Tending these graves and these cemeteries is not just a job for a few members of a board. It’s a responsibility that we all share. Tending a grave and caring for a cemetery is a very real way of saying that we take seriously the values and responsibilities that we inherit from those who have gone before us. The cemetery is one of the glues that holds a society together. It reminds us of what we have been given from the past, and what we will have to pass on one day.

Let me end by speaking about one more thing that cemeteries remind us of. Why is it as children that we were frightened of these places, especially at night? Why are some adults still afraid of cemeteries, even of peaceful beautiful places like this one? They are frightened, I think, because these places remind us that we are not immune to death. Perhaps one of the attractions of those anonymous "green" funerals that I mentioned earlier is that they leave nothing behind to scare us. We don’t like to dwell on death, which is why we’ve moved from the family bedroom and the front parlour to the hospital and the funeral home, and done our best to banish it from view. Come to a place like this, however, and you can’t look around without being reminded that we are not immortal, that we, too, have an end to our days. As the old Anglican Book of Common Prayer reminds us, "in the midst of life, we are in death".

Our ancestors knew this, but they did not despair and they did not deny this reality. Our ancestors had hope. They created these churchyards as a sign of hope and comfort. See this place and remember it, they seem to say, because God sees it and God will remember it. The cemetery is a reminder that God knows everything, including the names and the resting places of those who have gone before us, and he will not forget them. As the Psalm says, "Precious in the sight of the Lord is the death of his saints" (Ps 116:15). Our ancestors knew that the resurrection of Jesus was not a random event, but it was only the first resurrection. Saint Paul writes in 1 Corinthians that "For as in Adam all die, thus also in Christ all shall be made alive (1 Cor 15:22). The cemetery is not only a place of rest, but it’s a place of expectation, a kind of waiting room for those who trust that God will open these graves and waken these dead, and they, being faithful, will have nothing to fear from God’s judgement.

The word "gospel" is from a Greek word meaning "good news". For gospel people who have inherited the faith of our fathers (and of our mothers), the cemetery is a place of good news. The cemetery tells us that we need not fear death, because nothing can separate us from the love of God. The cemetery reminds us that the ordinary names on these tombstones -- names that are well-known to us and faded names of people known only to God -- are written in God’s book of life, and these people will be called to take their place in heaven on the last day. That was the hope that sustained our ancestors in their last days, and like all other good things from the past that they have given us, they pass this hope on to us. May we who gather here today share and live that hope, showing that hope to a world that, having no hope, wants to forget death.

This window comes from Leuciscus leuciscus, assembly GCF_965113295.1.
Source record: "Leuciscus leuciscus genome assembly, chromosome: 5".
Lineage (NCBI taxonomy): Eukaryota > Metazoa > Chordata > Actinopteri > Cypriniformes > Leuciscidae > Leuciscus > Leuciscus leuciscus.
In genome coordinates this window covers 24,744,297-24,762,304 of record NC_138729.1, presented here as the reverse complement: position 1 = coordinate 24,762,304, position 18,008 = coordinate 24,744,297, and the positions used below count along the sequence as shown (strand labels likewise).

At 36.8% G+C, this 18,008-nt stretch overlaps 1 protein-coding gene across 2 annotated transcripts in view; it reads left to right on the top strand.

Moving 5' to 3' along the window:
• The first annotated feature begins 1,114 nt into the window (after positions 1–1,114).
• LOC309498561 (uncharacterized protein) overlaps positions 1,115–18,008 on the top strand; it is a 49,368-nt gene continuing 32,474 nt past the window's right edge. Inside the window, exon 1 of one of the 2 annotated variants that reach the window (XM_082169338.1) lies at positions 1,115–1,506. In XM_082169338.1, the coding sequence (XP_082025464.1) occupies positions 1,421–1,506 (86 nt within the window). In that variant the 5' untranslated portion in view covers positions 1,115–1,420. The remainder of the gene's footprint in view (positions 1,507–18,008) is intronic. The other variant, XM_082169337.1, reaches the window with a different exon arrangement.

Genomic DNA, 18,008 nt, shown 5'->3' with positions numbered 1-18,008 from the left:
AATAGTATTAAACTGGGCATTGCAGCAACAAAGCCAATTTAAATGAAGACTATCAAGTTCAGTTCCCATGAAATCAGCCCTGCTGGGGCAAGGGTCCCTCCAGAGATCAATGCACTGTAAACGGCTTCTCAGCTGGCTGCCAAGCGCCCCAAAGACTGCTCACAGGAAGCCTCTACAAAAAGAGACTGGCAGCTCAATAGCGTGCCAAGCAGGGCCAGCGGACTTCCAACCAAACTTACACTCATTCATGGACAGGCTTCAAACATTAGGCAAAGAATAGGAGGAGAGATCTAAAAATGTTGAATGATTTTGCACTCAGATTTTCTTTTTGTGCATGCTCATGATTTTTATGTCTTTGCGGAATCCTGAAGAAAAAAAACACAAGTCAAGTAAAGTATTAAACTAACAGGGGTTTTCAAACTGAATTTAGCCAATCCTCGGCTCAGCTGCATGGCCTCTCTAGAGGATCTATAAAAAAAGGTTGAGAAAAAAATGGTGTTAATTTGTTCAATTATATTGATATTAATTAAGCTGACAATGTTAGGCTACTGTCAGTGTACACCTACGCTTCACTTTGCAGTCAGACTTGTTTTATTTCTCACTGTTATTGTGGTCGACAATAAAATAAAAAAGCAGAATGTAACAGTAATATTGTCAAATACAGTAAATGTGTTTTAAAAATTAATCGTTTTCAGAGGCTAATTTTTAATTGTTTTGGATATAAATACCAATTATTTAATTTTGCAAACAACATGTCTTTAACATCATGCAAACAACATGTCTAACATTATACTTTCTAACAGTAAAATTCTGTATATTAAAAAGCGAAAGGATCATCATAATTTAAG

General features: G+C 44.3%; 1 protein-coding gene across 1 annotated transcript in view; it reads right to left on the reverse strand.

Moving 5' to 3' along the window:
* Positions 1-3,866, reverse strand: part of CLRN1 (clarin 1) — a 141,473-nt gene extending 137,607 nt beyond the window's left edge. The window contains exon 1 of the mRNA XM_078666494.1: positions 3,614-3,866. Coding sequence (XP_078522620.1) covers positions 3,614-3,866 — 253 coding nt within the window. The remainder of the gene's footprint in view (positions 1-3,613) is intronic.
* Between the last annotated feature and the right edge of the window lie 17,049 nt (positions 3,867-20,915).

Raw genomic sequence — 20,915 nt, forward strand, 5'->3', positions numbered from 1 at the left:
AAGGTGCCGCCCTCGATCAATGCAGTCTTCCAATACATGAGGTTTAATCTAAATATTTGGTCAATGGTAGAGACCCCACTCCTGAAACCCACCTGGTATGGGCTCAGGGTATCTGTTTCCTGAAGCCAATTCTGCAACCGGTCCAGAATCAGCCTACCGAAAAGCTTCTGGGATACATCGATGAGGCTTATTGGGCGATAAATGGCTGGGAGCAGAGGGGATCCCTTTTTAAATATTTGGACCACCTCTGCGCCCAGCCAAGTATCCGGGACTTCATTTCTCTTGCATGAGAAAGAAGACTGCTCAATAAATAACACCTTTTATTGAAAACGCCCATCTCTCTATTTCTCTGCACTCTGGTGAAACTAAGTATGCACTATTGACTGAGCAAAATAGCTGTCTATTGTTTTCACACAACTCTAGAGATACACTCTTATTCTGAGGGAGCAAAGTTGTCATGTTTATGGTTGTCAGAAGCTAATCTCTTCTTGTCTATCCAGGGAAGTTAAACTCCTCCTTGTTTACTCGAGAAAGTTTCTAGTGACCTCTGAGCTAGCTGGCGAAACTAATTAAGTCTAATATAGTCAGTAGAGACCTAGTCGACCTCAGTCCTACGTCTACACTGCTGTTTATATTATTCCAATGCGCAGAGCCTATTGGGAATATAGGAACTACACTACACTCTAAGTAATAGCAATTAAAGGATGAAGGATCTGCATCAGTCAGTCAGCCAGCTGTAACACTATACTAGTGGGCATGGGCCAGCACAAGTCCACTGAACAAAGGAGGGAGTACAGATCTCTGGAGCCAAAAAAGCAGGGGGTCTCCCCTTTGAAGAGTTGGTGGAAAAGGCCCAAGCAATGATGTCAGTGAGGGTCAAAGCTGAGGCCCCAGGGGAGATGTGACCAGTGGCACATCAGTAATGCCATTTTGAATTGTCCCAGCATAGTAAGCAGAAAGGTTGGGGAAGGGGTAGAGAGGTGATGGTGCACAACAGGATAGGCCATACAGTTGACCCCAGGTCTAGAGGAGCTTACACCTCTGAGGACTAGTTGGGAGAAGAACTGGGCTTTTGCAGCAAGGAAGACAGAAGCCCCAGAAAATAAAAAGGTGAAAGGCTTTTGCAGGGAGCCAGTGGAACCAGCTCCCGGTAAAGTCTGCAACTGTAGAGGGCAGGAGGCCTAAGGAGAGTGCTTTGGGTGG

Sermon for Sunday, June 24th

From the Revised Common Lectionary (RCL) gospel for Sunday, 24 June.

A Sermon for the Fourth Sunday After Pentecost C
Grace and St. George’s, June 24, 2007

The man from whom the demons had gone begged that he might be with him; but Jesus sent him away, saying, ‘Return to your home, and declare how much God has done for you.’ So he went away, proclaiming throughout the city how much Jesus had done for him. (Luke 8:38-39)

Why did Jesus cross the lake? To get to the other side, of course. And it wasn’t an easy business. To properly understand today’s gospel, we need to remind ourselves of what Jesus went through to get to the other shore:

One day he got into a boat with his disciples, and he said to them, ‘Let us go across to the other side of the lake.’ So they put out, and while they were sailing he fell asleep. A gale swept down on the lake, and the boat was filling with water, and they were in danger. They went to him and woke him up, shouting, ‘Master, Master, we are perishing!’ And he woke up and rebuked the wind and the raging waves; they ceased, and there was a calm. He said to them, ‘Where is your faith?’ They were afraid and amazed, and said to one another, ‘Who then is this, that he commands even the winds and the water, and they obey him?’ (Luke 8:22-25)